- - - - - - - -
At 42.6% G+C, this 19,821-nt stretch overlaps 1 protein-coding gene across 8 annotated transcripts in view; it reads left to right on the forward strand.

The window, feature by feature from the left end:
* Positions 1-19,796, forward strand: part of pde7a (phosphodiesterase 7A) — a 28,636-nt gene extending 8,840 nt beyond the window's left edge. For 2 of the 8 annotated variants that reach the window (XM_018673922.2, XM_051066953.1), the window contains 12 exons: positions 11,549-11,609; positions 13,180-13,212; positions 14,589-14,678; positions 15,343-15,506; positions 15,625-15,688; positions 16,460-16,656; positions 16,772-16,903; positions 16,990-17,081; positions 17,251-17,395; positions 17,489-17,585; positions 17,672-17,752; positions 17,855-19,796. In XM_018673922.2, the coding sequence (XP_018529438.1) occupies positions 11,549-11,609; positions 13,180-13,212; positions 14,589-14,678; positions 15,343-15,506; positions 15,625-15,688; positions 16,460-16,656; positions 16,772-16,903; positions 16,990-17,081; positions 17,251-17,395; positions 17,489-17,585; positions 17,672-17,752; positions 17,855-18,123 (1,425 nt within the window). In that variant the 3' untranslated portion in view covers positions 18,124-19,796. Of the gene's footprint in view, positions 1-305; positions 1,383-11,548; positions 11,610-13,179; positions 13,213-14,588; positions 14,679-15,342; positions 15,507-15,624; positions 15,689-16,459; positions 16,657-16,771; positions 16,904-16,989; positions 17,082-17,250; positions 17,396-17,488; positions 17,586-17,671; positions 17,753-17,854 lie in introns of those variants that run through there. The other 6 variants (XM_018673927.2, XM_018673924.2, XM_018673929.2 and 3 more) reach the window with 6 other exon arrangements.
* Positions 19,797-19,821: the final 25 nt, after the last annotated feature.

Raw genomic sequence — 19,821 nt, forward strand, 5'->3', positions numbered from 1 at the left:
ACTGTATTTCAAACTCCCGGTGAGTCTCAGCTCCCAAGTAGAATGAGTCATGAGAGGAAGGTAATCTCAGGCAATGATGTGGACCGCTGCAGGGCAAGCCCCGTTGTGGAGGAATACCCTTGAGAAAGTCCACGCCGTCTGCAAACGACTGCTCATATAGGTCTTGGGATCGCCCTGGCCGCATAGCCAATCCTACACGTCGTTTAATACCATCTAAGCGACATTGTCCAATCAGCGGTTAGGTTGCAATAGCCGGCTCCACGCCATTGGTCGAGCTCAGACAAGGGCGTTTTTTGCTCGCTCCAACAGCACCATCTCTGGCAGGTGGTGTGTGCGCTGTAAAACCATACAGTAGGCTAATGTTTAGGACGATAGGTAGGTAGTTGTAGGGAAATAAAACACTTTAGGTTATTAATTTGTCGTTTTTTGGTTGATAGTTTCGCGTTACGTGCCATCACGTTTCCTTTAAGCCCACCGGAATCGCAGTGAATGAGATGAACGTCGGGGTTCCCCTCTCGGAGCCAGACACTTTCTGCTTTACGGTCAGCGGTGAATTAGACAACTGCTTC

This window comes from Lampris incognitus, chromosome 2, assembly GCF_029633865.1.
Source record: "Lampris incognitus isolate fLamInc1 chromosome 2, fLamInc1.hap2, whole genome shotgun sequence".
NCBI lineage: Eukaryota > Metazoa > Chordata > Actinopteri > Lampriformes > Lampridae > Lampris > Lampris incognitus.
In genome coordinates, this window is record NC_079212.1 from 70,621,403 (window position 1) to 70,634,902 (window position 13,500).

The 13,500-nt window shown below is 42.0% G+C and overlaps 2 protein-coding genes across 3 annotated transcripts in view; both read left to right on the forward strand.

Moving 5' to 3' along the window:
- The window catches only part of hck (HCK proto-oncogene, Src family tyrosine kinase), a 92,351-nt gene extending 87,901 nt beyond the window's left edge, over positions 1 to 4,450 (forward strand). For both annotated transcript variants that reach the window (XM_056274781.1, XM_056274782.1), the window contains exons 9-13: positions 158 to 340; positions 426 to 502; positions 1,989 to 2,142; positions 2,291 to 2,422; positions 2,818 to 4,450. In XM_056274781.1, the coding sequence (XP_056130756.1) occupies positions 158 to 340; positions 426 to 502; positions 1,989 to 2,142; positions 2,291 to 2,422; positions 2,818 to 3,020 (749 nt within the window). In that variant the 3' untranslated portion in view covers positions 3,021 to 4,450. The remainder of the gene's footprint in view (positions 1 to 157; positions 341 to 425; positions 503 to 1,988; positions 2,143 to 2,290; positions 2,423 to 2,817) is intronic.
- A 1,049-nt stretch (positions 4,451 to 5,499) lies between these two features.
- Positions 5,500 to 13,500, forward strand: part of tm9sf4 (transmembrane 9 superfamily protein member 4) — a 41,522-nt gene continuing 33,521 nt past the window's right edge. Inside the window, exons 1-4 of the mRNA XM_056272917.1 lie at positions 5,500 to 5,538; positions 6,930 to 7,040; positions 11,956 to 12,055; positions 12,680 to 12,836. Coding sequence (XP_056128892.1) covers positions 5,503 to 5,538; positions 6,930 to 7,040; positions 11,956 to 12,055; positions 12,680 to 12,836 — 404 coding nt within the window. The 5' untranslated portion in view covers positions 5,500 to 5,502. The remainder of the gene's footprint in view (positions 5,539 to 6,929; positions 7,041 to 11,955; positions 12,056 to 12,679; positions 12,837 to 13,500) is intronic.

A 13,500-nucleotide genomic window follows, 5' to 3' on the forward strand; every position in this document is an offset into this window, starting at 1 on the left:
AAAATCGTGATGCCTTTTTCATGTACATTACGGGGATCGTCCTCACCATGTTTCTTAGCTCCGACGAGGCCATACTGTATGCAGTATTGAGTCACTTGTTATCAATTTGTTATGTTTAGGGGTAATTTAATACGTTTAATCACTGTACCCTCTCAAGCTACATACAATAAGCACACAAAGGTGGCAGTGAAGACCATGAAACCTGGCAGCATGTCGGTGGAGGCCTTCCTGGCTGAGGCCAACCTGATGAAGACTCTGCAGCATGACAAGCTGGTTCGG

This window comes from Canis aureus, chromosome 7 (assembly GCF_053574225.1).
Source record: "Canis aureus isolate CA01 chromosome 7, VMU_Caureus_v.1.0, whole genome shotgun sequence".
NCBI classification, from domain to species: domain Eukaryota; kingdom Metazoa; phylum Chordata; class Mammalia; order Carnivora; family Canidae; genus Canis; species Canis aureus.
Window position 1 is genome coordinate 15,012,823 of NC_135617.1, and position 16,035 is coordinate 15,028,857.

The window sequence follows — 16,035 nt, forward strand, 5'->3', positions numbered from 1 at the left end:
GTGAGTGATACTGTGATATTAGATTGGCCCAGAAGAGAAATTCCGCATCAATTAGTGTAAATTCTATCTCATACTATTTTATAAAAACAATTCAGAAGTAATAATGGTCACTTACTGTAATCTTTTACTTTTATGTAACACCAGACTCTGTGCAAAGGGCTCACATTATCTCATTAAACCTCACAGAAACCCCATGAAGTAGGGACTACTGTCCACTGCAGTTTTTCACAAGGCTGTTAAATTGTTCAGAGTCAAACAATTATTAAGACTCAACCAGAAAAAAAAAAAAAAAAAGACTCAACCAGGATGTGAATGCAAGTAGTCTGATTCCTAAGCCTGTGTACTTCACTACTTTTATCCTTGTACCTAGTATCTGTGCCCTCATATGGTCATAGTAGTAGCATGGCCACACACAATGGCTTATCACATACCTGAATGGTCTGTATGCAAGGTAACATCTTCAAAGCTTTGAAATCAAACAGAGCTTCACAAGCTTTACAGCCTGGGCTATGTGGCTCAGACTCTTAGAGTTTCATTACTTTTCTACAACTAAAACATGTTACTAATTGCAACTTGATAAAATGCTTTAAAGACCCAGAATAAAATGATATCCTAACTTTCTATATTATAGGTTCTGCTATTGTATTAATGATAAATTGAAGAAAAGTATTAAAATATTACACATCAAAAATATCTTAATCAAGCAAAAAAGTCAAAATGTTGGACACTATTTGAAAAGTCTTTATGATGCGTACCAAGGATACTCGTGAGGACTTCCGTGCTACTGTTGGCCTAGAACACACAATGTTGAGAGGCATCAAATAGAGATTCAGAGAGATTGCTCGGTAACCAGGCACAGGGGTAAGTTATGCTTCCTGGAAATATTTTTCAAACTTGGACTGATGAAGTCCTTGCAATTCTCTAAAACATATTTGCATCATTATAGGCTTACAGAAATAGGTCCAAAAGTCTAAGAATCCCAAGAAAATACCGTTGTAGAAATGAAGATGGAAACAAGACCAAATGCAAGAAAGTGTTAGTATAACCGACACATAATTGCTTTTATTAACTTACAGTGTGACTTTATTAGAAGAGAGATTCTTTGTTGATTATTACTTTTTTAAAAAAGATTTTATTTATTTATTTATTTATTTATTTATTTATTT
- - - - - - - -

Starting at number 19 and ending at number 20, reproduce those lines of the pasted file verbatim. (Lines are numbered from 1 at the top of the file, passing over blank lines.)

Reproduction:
Source record: "Canis aureus isolate CA01 chromosome 7, VMU_Caureus_v.1.0, whole genome shotgun sequence".
NCBI classification, from domain to species: domain Eukaryota; kingdom Metazoa; phylum Chordata; class Mammalia; order Carnivora; family Canidae; genus Canis; species Canis aureus.